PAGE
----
Critics say it would strip Italy of vital democratic checks and balances put in place after World War II
The prime minister has bet his political career on the reform, which would dramatically reduce the powers of the upper house of parliament, but is set to lose the December 4 vote according to the latest polls.
Massimo Bottura, whose Osteria Francescana in Modena was named the world's best restaurant this year, said in an interview on the Corriere della Sera website that he might leave the country if the reform is defeated.
"If the 'No' wins I'll be tempted to abandon everything and move abroad. I'll thank my country, which has given me so much, I'll close up shop and re-open in New York," said Bottura, whose restaurant has three Michelin stars.
He blamed low morale in a country where the prevalent opinion was "it can't be done in Italy".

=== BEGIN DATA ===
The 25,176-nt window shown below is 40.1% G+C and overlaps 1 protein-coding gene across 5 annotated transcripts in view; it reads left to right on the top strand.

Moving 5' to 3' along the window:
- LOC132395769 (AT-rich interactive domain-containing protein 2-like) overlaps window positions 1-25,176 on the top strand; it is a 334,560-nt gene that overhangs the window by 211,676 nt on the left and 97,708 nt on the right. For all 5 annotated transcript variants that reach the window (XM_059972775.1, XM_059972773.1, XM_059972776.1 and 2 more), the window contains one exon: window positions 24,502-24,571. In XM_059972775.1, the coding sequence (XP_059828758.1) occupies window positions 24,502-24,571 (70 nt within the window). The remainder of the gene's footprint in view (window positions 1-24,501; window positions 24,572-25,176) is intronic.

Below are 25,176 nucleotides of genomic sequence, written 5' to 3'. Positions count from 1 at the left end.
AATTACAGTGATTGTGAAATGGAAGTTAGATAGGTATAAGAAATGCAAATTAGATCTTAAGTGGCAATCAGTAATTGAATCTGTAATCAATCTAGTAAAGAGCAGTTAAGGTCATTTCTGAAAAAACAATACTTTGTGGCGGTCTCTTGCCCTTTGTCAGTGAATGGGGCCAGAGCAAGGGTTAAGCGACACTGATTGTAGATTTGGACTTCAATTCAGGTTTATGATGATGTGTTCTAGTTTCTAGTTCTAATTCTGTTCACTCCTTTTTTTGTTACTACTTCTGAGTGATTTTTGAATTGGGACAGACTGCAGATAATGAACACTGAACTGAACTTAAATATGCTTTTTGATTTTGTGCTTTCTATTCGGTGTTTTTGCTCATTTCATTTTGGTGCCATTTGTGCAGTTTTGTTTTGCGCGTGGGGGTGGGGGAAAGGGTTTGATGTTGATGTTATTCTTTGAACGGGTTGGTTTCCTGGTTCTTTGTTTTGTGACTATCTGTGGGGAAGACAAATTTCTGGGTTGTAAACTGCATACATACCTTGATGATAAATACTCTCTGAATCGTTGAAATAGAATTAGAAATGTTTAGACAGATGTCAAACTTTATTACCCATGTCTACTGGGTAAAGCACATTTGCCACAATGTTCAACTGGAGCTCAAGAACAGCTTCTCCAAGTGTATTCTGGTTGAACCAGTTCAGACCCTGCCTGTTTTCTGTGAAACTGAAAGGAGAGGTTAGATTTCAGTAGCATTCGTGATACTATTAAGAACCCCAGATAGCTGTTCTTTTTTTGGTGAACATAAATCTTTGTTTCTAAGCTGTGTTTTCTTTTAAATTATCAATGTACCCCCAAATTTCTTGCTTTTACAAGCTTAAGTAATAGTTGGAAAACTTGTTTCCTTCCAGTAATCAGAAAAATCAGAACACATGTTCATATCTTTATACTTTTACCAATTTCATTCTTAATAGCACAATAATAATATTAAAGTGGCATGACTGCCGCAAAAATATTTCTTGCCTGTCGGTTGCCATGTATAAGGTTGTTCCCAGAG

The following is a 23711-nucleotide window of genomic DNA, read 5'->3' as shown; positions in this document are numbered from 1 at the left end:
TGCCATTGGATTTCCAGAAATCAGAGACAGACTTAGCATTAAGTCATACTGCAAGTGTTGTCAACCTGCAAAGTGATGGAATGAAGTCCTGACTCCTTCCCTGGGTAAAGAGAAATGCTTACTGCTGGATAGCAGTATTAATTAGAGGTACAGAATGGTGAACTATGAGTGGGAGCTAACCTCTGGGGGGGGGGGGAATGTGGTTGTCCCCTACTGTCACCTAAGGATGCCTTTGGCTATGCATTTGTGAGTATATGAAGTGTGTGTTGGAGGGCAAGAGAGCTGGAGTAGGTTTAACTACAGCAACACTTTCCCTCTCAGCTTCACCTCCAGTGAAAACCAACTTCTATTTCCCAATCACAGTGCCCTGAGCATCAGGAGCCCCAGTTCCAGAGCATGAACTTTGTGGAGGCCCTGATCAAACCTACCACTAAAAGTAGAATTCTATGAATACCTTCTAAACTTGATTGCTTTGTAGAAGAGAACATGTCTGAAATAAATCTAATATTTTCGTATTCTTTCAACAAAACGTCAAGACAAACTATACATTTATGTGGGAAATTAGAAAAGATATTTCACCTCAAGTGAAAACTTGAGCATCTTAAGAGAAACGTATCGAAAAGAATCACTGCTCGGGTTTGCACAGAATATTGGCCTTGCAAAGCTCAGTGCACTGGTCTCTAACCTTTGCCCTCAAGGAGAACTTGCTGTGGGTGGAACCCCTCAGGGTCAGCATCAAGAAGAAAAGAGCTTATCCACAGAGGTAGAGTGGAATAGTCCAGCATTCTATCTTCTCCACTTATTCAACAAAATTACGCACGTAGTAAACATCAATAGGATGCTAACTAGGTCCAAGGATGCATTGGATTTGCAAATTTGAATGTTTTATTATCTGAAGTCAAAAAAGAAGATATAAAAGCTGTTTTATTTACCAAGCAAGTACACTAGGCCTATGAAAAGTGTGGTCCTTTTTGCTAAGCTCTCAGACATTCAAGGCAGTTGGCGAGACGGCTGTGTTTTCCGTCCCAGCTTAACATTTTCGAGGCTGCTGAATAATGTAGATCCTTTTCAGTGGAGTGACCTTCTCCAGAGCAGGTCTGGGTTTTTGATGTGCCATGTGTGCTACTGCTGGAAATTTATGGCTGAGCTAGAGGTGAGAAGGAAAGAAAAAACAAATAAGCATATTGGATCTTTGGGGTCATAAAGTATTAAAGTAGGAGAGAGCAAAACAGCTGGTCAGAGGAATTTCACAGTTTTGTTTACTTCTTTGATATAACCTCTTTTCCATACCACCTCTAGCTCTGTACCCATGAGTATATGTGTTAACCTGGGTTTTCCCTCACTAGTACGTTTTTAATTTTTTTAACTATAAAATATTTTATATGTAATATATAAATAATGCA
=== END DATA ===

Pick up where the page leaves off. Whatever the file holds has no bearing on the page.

"If that logic wins, it's over," he said.
Over 80 well-known figures also signed a petition calling for support for the "Yes" camp, including World Cup-winning footballer Marco Tardelli and Turkish-Italian film director Ferzan Ozpetek.
The proposed constitutional reform is considered by supporters to be the most important in the eurozone country since World War II.
It is aimed at increasing political stability in a country which has had 60 governments since 1946, by streamlining parliament and the electoral system.
But critics say it would strip Italy of vital democratic checks and balances put in place after World War II.
The referendum has become a vote of confidence in the centre-left prime minister who took office in early 2014 and experts say the fate of his administration hinges on the outcome.